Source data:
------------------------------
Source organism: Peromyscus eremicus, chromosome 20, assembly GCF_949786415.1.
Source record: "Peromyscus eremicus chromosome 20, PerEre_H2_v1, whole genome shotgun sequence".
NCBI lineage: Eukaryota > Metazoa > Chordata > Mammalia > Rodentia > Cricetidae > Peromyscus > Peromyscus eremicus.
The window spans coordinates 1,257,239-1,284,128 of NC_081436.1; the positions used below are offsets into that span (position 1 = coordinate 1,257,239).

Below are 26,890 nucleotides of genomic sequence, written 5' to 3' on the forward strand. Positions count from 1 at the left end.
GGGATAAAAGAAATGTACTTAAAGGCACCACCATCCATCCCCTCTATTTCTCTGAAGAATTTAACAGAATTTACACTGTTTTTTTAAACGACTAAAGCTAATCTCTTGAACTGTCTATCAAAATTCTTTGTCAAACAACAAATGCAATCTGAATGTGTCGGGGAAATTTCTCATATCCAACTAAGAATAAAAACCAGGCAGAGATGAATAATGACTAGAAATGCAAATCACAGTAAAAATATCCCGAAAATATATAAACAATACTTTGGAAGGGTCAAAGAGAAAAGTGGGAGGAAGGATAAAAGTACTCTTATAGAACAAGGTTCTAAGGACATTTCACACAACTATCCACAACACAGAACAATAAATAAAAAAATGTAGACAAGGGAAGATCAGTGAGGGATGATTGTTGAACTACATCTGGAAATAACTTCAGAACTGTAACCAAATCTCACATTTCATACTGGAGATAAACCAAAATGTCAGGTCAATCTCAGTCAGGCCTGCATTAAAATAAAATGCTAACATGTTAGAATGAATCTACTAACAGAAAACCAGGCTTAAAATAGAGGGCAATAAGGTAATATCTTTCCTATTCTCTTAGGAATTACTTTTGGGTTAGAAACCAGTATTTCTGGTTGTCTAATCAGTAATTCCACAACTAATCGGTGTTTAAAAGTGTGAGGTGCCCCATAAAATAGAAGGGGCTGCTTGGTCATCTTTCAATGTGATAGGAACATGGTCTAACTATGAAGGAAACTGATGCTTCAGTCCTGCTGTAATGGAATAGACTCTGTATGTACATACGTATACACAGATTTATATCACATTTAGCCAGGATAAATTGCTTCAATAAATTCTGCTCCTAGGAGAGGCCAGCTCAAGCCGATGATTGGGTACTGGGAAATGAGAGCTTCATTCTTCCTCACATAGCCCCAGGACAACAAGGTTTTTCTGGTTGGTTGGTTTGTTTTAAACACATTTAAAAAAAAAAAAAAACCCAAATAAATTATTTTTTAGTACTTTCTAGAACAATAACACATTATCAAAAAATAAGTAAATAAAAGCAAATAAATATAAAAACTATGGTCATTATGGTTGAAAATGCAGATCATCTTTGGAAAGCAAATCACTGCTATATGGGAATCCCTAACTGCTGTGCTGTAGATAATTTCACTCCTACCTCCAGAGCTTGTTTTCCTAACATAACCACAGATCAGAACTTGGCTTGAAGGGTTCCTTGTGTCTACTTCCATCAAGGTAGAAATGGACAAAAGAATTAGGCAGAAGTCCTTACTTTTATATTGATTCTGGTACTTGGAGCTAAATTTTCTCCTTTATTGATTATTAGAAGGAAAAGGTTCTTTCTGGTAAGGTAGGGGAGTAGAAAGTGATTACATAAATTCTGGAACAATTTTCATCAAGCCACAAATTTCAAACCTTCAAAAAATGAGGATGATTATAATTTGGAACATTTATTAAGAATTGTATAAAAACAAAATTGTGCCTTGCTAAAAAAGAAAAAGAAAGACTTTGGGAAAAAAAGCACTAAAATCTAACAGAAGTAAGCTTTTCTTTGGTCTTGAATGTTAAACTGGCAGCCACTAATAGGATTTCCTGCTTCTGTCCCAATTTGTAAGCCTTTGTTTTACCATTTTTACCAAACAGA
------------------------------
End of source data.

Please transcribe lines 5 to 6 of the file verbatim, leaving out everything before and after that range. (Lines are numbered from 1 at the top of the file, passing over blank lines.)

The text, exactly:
Below are 26,890 nucleotides of genomic sequence, written 5' to 3' on the forward strand. Positions count from 1 at the left end.
GGGATAAAAGAAATGTACTTAAAGGCACCACCATCCATCCCCTCTATTTCTCTGAAGAATTTAACAGAATTTACACTGTTTTTTTAAACGACTAAAGCTAATCTCTTGAACTGTCTATCAAAATTCTTTGTCAAACAACAAATGCAATCTGAATGTGTCGGGGAAATTTCTCATATCCAACTAAGAATAAAAACCAGGCAGAGATGAATAATGACTAGAAATGCAAATCACAGTAAAAATATCCCGAAAATATATAAACAATACTTTGGAAGGGTCAAAGAGAAAAGTGGGAGGAAGGATAAAAGTACTCTTATAGAACAAGGTTCTAAGGACATTTCACACAACTATCCACAACACAGAACAATAAATAAAAAAATGTAGACAAGGGAAGATCAGTGAGGGATGATTGTTGAACTACATCTGGAAATAACTTCAGAACTGTAACCAAATCTCACATTTCATACTGGAGATAAACCAAAATGTCAGGTCAATCTCAGTCAGGCCTGCATTAAAATAAAATGCTAACATGTTAGAATGAATCTACTAACAGAAAACCAGGCTTAAAATAGAGGGCAATAAGGTAATATCTTTCCTATTCTCTTAGGAATTACTTTTGGGTTAGAAACCAGTATTTCTGGTTGTCTAATCAGTAATTCCACAACTAATCGGTGTTTAAAAGTGTGAGGTGCCCCATAAAATAGAAGGGGCTGCTTGGTCATCTTTCAATGTGATAGGAACATGGTCTAACTATGAAGGAAACTGATGCTTCAGTCCTGCTGTAATGGAATAGACTCTGTATGTACATACGTATACACAGATTTATATCACATTTAGCCAGGATAAATTGCTTCAATAAATTCTGCTCCTAGGAGAGGCCAGCTCAAGCCGATGATTGGGTACTGGGAAATGAGAGCTTCATTCTTCCTCACATAGCCCCAGGACAACAAGGTTTTTCTGGTTGGTTGGTTTGTTTTAAACACATTTAAAAAAAAAAAAAAACCCAAATAAATTATTTTTTAGTACTTTCTAGAACAATAACACATTATCAAAAAATAAGTAAATAAAAGCAAATAAATATAAAAACTATGGTCATTATGGTTGAAAATGCAGATCATCTTTGGAAAGCAAATCACTGCTATATGGGAATCCCTAACTGCTGTGCTGTAGATAATTTCACTCCTACCTCCAGAGCTTGTTTTCCTAACATAACCACAGATCAGAACTTGGCTTGAAGGGTTCCTTGTGTCTACTTCCATCAAGGTAGAAATGGACAAAAGAATTAGGCAGAAGTCCTTACTTTTATATTGATTCTGGTACTTGGAGCTAAATTTTCTCCTTTATTGATTATTAGAAGGAAAAGGTTCTTTCTGGTAAGGTAGGGGAGTAGAAAGTGATTACATAAATTCTGGAACAATTTTCATCAAGCCACAAATTTCAAACCTTCAAAAAATGAGGATGATTATAATTTGGAACATTTATTAAGAATTGTATAAAAACAAAATTGTGCCTTGCTAAAAAAGAAAAAGAAAGACTTTGGGAAAAAAAGCACTAAAATCTAACAGAAGTAAGCTTTTCTTTGGTCTTGAATGTTAAACTGGCAGCCACTAATAGGATTTCCTGCTTCTGTCCCAATTTGTAAGCCTTTGTTTTACCATTTTTACCAAACAGA